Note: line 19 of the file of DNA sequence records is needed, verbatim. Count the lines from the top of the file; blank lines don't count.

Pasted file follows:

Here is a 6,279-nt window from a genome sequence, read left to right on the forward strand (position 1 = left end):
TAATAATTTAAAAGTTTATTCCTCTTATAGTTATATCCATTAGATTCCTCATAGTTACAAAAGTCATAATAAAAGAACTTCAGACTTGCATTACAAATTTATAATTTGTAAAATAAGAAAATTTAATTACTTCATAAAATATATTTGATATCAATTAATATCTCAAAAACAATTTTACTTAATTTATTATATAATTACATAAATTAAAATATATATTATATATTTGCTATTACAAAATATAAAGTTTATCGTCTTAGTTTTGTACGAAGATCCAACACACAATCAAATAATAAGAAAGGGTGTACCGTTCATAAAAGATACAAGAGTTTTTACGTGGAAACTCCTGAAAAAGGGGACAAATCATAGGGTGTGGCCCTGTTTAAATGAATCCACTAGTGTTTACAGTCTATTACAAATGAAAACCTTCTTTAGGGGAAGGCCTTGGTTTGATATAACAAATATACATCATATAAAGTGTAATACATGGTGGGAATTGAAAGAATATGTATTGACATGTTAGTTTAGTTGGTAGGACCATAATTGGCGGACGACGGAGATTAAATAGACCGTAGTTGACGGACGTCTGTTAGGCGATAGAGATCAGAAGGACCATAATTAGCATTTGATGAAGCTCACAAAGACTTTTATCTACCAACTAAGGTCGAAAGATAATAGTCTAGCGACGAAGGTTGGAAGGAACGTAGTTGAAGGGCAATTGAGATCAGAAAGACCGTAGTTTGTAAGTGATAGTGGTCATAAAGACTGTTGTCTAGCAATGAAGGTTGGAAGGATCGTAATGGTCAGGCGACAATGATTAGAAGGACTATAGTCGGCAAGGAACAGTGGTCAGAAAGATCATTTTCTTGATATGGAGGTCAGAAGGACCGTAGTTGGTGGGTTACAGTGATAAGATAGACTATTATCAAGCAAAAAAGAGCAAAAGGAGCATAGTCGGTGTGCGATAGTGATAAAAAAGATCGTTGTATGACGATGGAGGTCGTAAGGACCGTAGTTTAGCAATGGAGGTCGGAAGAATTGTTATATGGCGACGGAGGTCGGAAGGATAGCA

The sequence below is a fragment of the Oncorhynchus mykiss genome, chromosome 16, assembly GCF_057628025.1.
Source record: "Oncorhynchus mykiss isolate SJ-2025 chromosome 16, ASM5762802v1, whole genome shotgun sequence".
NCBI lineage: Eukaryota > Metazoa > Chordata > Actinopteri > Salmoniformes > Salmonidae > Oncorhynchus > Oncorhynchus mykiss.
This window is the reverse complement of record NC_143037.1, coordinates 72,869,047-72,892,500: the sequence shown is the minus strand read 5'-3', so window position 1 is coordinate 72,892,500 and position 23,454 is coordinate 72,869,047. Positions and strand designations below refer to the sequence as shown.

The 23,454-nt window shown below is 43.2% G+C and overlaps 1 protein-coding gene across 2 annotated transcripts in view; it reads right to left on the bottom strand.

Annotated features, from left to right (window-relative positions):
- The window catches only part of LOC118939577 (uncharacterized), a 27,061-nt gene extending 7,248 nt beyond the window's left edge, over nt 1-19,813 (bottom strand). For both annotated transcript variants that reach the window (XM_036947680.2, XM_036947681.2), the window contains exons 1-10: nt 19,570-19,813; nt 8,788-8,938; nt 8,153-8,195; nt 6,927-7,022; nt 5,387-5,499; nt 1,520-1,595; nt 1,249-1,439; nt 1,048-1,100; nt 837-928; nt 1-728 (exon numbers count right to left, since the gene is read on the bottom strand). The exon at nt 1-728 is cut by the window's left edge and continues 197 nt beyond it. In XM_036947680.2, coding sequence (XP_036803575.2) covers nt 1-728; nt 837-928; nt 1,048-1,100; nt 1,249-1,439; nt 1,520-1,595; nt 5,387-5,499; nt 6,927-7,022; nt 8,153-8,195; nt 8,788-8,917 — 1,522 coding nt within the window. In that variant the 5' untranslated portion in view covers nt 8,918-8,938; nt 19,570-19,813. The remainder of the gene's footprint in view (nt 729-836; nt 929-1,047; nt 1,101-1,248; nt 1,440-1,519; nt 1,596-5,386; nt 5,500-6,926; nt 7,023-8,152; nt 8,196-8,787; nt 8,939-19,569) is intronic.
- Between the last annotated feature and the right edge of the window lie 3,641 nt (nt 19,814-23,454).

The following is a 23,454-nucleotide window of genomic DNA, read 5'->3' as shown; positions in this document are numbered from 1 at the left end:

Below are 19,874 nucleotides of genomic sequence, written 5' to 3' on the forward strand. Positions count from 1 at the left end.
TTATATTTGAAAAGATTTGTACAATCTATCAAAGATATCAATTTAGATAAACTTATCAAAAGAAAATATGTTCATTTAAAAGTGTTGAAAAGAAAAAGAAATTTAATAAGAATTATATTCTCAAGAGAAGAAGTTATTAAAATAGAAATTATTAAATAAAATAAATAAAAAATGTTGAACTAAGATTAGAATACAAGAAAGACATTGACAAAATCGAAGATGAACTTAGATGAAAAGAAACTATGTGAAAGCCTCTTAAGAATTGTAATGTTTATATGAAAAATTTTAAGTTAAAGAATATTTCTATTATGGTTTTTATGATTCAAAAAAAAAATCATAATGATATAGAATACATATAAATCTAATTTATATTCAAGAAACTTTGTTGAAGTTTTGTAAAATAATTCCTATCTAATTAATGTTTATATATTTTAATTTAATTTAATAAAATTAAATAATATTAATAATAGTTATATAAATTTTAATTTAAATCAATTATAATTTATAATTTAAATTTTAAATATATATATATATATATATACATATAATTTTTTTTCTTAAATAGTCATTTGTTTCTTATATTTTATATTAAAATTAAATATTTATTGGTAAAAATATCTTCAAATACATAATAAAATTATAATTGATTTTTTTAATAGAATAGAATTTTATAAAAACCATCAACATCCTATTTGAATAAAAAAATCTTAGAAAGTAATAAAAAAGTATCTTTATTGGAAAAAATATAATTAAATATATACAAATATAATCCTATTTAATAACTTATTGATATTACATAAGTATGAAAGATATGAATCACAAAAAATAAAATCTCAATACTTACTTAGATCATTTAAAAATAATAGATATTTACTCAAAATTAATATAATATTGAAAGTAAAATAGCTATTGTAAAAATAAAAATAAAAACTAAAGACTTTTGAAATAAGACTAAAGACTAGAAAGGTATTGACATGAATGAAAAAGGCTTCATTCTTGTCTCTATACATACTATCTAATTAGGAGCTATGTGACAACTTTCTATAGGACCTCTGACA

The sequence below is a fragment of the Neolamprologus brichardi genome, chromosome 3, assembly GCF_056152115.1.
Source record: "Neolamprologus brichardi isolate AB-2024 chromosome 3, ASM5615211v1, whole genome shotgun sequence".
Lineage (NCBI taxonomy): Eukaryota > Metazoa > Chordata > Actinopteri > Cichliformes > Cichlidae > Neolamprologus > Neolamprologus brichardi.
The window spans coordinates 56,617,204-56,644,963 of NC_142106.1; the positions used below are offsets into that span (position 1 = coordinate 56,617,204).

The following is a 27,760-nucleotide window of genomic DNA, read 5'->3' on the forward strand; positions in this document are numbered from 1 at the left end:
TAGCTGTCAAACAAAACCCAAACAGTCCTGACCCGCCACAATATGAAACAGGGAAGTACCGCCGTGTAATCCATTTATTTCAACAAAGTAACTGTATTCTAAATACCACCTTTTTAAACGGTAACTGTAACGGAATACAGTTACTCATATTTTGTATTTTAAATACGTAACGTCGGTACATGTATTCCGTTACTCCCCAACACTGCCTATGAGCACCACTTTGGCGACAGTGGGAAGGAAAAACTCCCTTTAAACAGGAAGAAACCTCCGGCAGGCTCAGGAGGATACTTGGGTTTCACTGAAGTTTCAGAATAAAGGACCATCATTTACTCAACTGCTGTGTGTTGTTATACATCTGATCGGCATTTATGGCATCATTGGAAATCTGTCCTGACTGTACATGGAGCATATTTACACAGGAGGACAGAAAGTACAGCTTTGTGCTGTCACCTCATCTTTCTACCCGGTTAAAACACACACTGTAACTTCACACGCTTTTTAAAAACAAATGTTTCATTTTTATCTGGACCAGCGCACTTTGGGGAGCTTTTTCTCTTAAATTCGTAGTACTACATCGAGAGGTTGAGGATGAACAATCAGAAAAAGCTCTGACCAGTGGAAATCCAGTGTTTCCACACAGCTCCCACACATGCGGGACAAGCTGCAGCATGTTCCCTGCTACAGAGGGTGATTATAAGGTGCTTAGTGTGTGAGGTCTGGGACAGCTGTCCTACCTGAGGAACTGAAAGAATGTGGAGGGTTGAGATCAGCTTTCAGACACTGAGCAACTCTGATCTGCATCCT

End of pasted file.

TAGCTGTCAAACAAAACCCAAACAGTCCTGACCCGCCACAATATGAAACAGGGAAGTACCGCCGTGTAATCCATTTATTTCAACAAAGTAACTGTATTCTAAATACCACCTTTTTAAACGGTAACTGTAACGGAATACAGTTACTCATATTTTGTATTTTAAATACGTAACGTCGGTACATGTATTCCGTTACTCCCCAACACTGCCTATGAGCACCACTTTGGCGACAGTGGGAAGGAAAAACTCCCTTTAAACAGGAAGAAACCTCCGGCAGGCTCAGGAGGATACTTGGGTTTCACTGAAGTTTCAGAATAAAGGACCATCATTTACTCAACTGCTGTGTGTTGTTATACATCTGATCGGCATTTATGGCATCATTGGAAATCTGTCCTGACTGTACATGGAGCATATTTACACAGGAGGACAGAAAGTACAGCTTTGTGCTGTCACCTCATCTTTCTACCCGGTTAAAACACACACTGTAACTTCACACGCTTTTTAAAAACAAATGTTTCATTTTTATCTGGACCAGCGCACTTTGGGGAGCTTTTTCTCTTAAATTCGTAGTACTACATCGAGAGGTTGAGGATGAACAATCAGAAAAAGCTCTGACCAGTGGAAATCCAGTGTTTCCACACAGCTCCCACACATGCGGGACAAGCTGCAGCATGTTCCCTGCTACAGAGGGTGATTATAAGGTGCTTAGTGTGTGAGGTCTGGGACAGCTGTCCTACCTGAGGAACTGAAAGAATGTGGAGGGTTGAGATCAGCTTTCAGACACTGAGCAACTCTGATCTGCATCCT